Recently there has been a lot of chatter about whether dividend-paying equities are becoming expensive or reaching a “bubble.”

Many point to high P/E ratios as evidence that dividend-payers, specifically in the S&P 500 Utilities (Utilities), Telecommunication Services (Telecom), Health Care (Health Care) and Consumer Staples (Consumer Staples) sector indexes, are getting expensive. [WisdomTree’s Jeremy Schwartz on Dividend ETFs]

In my opinion, price-to-earnings ratios may not be the best estimates of whether the stocks within these sectors are reaching a bubble or not. Consider that since these indexes contain dividend-paying stocks, a better gauge might be the trailing 12-month dividend yield, since it compares the prior 12-months’ worth of dividend payments to the stock price. In addition to being a stand-alone metric, the trailing 12-month dividend yield of a stock, sector, or even index can be compared to that of the broader market, in this case the S&P 500 Index. [Is There a Bubble in Dividend ETFs?]

On the basis of such a trailing 12-month yield spread,1 only Utilities is more expensive than its average for the 20-year period from 8/31/1992 to 8/31/2012. We take the 20-year average trailing 12-month dividend yield spread in order to gain a better understanding of what an overall baseline might look like for each sector that has been observed over 20 years—a period that has included both bull and bear markets. What this 20-year average will allow us to do is to gauge the present levels in a greater historical context. The other three aforementioned sectors, besides Utilities, are actually relatively cheap compared to their historical averages over that period:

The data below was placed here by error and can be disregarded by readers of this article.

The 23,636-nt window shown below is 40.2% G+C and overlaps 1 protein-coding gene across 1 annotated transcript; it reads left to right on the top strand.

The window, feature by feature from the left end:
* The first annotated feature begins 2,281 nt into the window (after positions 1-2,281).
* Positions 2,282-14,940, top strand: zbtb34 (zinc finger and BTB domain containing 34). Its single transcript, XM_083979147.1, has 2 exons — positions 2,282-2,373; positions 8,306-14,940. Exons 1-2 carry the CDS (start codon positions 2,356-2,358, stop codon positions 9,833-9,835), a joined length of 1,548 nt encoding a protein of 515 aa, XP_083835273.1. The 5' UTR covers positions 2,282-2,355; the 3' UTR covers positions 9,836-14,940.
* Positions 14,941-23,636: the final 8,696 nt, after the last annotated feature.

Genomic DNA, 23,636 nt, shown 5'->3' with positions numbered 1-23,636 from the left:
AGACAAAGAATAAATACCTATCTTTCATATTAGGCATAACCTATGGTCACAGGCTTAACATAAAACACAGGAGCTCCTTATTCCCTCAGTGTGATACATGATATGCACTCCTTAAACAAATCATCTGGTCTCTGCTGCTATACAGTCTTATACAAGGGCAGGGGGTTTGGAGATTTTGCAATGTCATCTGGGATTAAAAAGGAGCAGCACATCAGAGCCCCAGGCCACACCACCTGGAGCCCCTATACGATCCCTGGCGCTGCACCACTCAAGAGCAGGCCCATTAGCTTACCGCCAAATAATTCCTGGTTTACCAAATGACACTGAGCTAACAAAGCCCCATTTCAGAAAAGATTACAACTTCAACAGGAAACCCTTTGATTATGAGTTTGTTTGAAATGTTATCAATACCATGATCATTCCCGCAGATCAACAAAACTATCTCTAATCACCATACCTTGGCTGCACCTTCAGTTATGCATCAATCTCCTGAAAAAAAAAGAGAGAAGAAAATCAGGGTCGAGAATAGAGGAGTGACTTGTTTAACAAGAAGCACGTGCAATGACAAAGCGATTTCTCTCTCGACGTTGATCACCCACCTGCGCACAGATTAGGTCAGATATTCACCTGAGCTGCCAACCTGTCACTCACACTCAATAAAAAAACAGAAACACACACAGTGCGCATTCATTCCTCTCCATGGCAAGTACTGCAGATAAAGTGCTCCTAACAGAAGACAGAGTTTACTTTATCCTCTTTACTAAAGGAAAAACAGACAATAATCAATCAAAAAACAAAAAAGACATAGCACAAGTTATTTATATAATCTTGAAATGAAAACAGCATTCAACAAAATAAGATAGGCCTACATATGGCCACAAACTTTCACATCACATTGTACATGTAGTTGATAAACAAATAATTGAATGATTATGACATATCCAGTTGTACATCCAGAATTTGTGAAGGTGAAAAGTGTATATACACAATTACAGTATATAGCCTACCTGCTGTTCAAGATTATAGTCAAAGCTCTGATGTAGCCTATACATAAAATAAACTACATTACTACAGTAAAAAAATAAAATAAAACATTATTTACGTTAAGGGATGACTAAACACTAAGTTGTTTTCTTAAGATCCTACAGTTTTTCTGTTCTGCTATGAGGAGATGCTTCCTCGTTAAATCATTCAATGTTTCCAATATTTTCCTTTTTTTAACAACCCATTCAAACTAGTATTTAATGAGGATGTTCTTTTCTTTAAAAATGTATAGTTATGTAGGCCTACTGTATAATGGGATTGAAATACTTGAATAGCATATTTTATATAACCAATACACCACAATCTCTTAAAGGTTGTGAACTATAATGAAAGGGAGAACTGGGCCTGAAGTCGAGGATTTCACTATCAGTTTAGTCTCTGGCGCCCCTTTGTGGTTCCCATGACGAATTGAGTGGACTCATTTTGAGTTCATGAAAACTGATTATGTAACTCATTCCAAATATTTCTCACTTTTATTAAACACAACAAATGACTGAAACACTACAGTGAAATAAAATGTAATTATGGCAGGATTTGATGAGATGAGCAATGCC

• Telecom had a 20-year average trailing 12-month dividend yield spread of 1.54%, but as of August 31, 20122 this spread was 2.70%, the highest of any sector. One could thus argue that this particular value is one of the more attractive spreads that these stocks have displayed over the last 20 years.

• Consumer Staples had a 20-year average trailing 12-month dividend yield spread of .32%. As of August 31, 2012, these stocks had a trailing 12-month dividend yield spread of .68%—again signaling a lower valuation than its historical average.

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